It Rains, It Pours: How to Avoid High Credit Card Interest Rates
Life can be unpredictable – one moment everything seems fine, and then suddenly you're hit with a wave of expenses. The bills add up quickly from a kitchen remodel to replacing a broken washer and dryer. Unfortunately, you've maxed out your credit card and missed the no-interest payment period. But don't worry, there's a way to avoid paying high-interest rates on your credit card balance.Want to know how?
Fine, we’ll spill the beans... our VISA Balance Transfer Offer!
How does balance transfer work?
A balance transfer occurs when you take the existing balance from one line of credit and put it on another line of credit. In doing this, your previous card shows a zero balance. All credit used then appears on your new card.
But doesn’t that just shift the problem?
Not exactly. Just make sure you find one that has no balance transfer fees.Couple that with a card that has no interest for a while, and you’re doing well.
What does it mean?
Once you’ve transferred your balance to your new card with deferred interest, you can start making monthly payments without that interest charge wafting over your shoulder. It’s a simple way to take some of the pressure off you.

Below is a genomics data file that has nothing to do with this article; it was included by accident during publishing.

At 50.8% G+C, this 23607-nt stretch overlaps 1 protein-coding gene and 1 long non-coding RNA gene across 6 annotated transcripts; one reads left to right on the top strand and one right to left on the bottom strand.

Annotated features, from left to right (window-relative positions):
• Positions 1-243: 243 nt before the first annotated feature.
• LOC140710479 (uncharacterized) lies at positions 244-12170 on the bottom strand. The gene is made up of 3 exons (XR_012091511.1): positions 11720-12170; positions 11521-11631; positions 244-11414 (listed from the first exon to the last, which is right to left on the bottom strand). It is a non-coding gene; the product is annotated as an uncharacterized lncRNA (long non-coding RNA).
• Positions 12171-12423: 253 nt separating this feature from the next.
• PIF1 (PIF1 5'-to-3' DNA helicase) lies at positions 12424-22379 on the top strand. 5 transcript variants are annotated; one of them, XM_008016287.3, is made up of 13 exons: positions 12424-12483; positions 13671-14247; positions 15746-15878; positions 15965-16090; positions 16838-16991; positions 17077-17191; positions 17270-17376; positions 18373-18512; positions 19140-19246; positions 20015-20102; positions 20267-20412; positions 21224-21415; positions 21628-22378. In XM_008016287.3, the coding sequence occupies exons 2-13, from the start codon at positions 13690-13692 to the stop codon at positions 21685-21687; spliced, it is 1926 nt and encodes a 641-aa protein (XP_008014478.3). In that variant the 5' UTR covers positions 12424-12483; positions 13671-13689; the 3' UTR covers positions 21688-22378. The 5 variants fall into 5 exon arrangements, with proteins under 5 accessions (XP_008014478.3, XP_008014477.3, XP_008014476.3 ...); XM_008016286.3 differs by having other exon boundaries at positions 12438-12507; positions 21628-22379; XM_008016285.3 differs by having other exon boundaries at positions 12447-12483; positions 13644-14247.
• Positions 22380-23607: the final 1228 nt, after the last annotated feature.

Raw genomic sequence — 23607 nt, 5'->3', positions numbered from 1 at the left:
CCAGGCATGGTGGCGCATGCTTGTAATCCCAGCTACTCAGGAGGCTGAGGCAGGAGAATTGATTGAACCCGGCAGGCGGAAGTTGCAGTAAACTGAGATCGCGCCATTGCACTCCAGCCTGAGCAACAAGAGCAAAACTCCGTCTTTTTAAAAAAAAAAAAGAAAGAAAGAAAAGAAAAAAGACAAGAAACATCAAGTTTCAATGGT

How long can I do this for?
For as long as you can get a new card to transfer your existing balance to.Ideally, you wouldn’t have to do this very much, if at all. But if you still haven’t been able to pay off the full balance of your card, look for another card with a balance transfer offer. You get the new card, and you continue to pay it down.
The only slight impediment is that there is no guarantee that a financial institution will extend the amount of credit you need to cover the full balance transfer. Just ensure this is doable before applying for a new card.
INTERESTED IN A BALANCE TRANSFER WITH. DIRECT FEDERAL?
- 0.00% APR* for first 6 monthly billing statements
- After 6 months, pay just The Wall Street Journal Prime Rate +1.74%, until transferred balances are paid in full.
- NO balance transfer fee, annual fee, over-limit fee, or cash advance fee!
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